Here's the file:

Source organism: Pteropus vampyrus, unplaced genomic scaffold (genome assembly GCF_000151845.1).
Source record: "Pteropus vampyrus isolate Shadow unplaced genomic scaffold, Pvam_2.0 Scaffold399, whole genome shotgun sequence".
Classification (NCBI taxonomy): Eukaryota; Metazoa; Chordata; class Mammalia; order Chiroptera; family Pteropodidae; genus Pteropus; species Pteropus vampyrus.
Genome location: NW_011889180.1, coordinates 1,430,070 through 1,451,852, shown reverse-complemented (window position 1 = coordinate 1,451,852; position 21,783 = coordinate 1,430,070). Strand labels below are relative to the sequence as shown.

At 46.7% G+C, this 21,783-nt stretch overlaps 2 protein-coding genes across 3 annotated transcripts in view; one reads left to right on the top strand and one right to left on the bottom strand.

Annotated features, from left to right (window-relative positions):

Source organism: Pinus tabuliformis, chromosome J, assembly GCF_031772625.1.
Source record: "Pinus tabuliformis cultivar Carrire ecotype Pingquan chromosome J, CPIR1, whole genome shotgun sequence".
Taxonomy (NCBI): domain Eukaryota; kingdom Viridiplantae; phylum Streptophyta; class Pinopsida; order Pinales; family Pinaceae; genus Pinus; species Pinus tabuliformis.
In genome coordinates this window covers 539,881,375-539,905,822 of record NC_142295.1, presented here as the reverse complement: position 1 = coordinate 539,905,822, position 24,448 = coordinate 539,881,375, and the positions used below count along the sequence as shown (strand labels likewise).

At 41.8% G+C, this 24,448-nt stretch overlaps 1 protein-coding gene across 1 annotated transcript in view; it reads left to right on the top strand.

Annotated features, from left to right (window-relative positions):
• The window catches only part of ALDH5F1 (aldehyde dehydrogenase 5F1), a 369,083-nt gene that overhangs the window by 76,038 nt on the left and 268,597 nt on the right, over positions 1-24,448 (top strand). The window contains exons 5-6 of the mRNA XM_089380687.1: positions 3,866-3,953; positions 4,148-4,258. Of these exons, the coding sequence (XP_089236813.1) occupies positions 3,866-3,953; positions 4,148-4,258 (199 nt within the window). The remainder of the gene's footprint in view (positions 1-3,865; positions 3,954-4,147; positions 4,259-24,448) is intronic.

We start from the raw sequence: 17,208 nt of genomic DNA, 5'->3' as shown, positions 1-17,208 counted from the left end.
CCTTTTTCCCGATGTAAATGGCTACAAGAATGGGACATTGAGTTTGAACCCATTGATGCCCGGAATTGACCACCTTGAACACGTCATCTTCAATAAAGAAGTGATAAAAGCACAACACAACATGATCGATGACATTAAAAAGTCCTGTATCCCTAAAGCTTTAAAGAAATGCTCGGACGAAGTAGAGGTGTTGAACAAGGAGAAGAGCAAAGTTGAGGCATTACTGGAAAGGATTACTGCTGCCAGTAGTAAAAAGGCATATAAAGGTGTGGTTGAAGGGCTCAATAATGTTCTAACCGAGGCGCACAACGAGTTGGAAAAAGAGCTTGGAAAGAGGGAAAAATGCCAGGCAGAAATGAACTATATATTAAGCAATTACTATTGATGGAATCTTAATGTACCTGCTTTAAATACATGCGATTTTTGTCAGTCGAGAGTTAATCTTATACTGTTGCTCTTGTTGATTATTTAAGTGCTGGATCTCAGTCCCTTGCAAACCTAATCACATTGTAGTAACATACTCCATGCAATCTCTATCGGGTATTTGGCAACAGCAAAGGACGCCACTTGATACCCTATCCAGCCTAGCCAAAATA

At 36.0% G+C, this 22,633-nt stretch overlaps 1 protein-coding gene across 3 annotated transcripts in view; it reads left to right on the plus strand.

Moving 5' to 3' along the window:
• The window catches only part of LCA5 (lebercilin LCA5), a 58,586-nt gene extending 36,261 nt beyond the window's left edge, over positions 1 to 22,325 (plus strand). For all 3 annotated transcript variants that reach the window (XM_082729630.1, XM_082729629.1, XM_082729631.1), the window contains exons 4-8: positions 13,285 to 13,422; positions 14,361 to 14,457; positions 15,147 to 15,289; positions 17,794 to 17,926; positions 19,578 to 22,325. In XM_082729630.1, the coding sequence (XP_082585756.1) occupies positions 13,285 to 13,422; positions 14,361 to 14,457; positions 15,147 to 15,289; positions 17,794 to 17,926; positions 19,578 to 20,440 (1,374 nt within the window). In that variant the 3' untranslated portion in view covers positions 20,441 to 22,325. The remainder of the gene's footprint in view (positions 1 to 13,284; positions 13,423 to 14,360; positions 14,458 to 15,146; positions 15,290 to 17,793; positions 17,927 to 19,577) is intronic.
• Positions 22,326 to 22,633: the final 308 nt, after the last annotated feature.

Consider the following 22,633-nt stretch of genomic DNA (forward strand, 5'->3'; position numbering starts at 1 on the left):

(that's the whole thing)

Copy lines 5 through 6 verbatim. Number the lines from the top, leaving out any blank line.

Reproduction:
At 46.7% G+C, this 21,783-nt stretch overlaps 2 protein-coding genes across 3 annotated transcripts in view; one reads left to right on the top strand and one right to left on the bottom strand.

Annotated features, from left to right (window-relative positions):